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THREE YEARS LATER you call your mother for the first time since you left. You have come to some realizations, you say. You don’t want this to be hard. You know it’s hard as hell. You still do it. You email. You say, ‘I’m ready to talk to you, if you’re on for it.’ You wonder how it got this way, how you got to be way far away from the land and people you used to know, and yet, and yet, you are still connected. In the ambient, internet-y way, you only have to do one thing. Email. She says cool. You call. You have had some thoughts. You aren’t sure where all the thoughts are going to land. You erase many of them, mid-conversation. You write, you delete. It’s like the creative process, all over again. Just like every fork in the road: that time at the border in Nepal, where you were freaked, or the one when you had to face the people you didn’t want to face on account of fear and diffidence and pride and stubbornness and, mostly, yeah, fear. You do this. You go. You go on the road for a year, maybe more, with no plan, no agenda, and no source of income. Fling of the die? Throwing yourself into the ‘net’ that is supposed to appear? Trusting the process. Diving into uncertainty. Calling 2013 the ‘Year of Enchantment,’ like dressing it up makes going vulnerable somehow okay (it does, actually, help in some way), and 2014 the one of caring and the next one the year of the mountain and then, finally, it takes this one to get to the point where you realize it’s time to call home, the 2016 year comes, and it’s, (Jung’s Great Unconscious, plugging into your personal one, that’s what did it, yeah? had to be): it’s, yeah. ‘The Year of the Relationship.’

FLASH BACK TO 2013. IT IS APRIL IN DURHAM. The flowers are going to bloom. I’d said to Shree*, when the flowers come out, then we go. We will. I promise we will. I have no idea where, or how, but we’re going to go.

Does he know how lucky he is? Someone from The Road would ask, way later. By that point I’d gotten into a groove. I’d grown cooler, more collected. This practicing uncertainty thing wasn’t so bad. Not yet. Not really. I’m a picture of repose when this young person asks it. ‘No,’ I say. ‘He’s just a kid.’But before. Before the whole moving over to Asia, before the airplane changes at Narita for the longest last leg of my life and trains and buses and too many suitcases, I’d had to face the others. The people. The old villagers. In Durham, NC, where I’d thought I’d had a bit of a home (but now am sure I didn’t). And answer the hard questions, the ones behind R’s, when she’d asked it. ‘Are you really going traveling with your kid? For a year? But how will you… how will you live? Are you going? Is that true?’ People were asking. They wanted to know. It was getting a little uncomfortable. It was getting hard.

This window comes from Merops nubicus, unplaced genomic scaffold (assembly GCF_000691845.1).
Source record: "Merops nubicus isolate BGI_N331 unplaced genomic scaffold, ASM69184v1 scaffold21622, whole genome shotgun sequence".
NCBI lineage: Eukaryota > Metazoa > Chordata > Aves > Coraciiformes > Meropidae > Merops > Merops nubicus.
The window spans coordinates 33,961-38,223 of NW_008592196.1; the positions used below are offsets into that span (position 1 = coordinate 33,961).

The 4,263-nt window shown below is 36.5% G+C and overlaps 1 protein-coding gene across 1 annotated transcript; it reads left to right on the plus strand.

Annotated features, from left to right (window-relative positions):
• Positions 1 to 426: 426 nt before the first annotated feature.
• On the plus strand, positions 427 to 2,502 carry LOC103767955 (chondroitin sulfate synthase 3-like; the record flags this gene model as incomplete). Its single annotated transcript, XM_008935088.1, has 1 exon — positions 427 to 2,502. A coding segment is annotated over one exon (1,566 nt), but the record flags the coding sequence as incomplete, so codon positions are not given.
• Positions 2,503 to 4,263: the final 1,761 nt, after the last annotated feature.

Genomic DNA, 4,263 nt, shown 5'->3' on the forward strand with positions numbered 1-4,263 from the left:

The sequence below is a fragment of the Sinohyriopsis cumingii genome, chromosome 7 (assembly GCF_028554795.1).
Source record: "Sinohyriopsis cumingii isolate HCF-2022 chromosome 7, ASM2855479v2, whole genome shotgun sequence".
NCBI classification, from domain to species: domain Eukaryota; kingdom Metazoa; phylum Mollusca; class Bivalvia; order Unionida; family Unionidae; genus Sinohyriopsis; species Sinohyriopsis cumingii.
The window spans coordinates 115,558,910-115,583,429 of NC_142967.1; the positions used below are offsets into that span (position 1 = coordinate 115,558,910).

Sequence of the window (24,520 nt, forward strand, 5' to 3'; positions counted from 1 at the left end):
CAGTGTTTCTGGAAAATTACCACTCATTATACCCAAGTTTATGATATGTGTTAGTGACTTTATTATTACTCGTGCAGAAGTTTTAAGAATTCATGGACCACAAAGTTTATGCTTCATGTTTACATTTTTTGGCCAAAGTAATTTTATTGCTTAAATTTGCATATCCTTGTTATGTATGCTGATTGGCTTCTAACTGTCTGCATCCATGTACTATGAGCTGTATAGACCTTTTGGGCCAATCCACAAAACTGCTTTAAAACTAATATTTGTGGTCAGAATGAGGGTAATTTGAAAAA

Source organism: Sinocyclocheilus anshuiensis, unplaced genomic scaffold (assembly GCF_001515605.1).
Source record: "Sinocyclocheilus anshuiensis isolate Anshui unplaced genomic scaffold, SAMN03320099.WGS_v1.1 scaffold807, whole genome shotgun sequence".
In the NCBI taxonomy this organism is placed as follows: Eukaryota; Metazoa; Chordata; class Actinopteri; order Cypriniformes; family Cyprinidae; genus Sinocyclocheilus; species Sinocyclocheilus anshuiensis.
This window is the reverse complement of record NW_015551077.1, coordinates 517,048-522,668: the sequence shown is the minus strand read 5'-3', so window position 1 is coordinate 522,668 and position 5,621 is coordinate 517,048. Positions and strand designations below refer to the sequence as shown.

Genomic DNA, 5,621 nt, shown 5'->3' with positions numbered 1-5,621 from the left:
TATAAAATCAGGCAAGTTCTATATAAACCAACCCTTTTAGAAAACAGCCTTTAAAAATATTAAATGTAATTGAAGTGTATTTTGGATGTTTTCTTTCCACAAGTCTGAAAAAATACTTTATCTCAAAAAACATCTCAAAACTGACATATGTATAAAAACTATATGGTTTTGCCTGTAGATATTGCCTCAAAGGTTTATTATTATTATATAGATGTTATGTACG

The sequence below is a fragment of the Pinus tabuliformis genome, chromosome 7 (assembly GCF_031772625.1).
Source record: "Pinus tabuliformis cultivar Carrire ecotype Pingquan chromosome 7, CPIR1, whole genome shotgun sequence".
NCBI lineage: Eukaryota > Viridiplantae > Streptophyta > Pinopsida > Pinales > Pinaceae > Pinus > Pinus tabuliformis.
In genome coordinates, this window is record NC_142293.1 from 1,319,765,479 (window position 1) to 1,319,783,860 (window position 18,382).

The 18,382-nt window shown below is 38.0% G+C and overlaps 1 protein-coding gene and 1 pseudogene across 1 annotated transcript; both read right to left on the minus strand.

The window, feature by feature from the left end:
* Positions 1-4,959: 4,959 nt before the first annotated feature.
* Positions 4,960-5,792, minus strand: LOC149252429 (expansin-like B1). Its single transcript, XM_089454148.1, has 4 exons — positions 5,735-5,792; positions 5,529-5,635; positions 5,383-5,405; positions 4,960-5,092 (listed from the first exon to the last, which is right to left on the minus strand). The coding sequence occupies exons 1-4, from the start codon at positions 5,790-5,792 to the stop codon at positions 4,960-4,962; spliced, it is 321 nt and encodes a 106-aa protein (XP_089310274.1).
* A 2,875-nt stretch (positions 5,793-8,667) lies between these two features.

Back then: Ohhhh, man. How do I explain this in a way that makes it okay?

Now: YES. I am. We are. It’s absolutely, definitely true. And I trust that it will work, because it has worked. And that is experience. What was that thing Einstein said, about personal experience being more important than knowledge? And what about the other stuff, Jung’s stuff, about finding your ‘tribe’ in the people you meet and feel a kinship to that’s outside of geographic, dogmatic bounds, but an ‘usness,’ a sense of that, which is of a variety uniquely its own?

In this frame of mind, from this opposite side of the world and having emerged from a long period of wondering what it was all about and now having written The Village Report to share the conclusions, some of which those reading along in the Kismuth newsletters will have seen me meandering towards and then veering away from and wondering about, later, or assigning less and less importance to the ‘figuring out’ of which, I’m relaxed. I’m also older. Sure. That helps. And so is Shree. That means it’s not so weird anymore. Expat kids are everywhere, here. Life moves. It happens. People find us. We work for them, from time to time. We invent new ways to keep ourselves alive, fed, happy, safe, together, sound, warm, cherishing, engaged, and most of all inspired, when we interact wholeheartedly with The Village. I can tell you more about it another time. Or you can read it in the book. Or we can meet for a cup of tea one day, if I’m in your neighborhood, and talk about it. Maybe a book tour will happen, in living rooms around the world. I’d never, ever send The Village Report to a traditional publishing house—that would ruin it. I don’t need someone to put it on a poster, to ‘market’ it for me, in order to know it’s good. I’m only sharing it through the Kismuth page. This one. And that’s it. Because if just three of you get it, then you’re the three that it’s for.

HUMANITY. The idea is that we are human, we are connected and connecting, are engaged and engaging. We see each other when we notice our differences as much as our similarities… we are human. We are all just part of it. The big thing. The village. And this book? It’s written by not just one of us, but all of us. And that’s it, you know? The village? The village is the sharing.

This book is for AKK.

Pre-order The Village Report — $12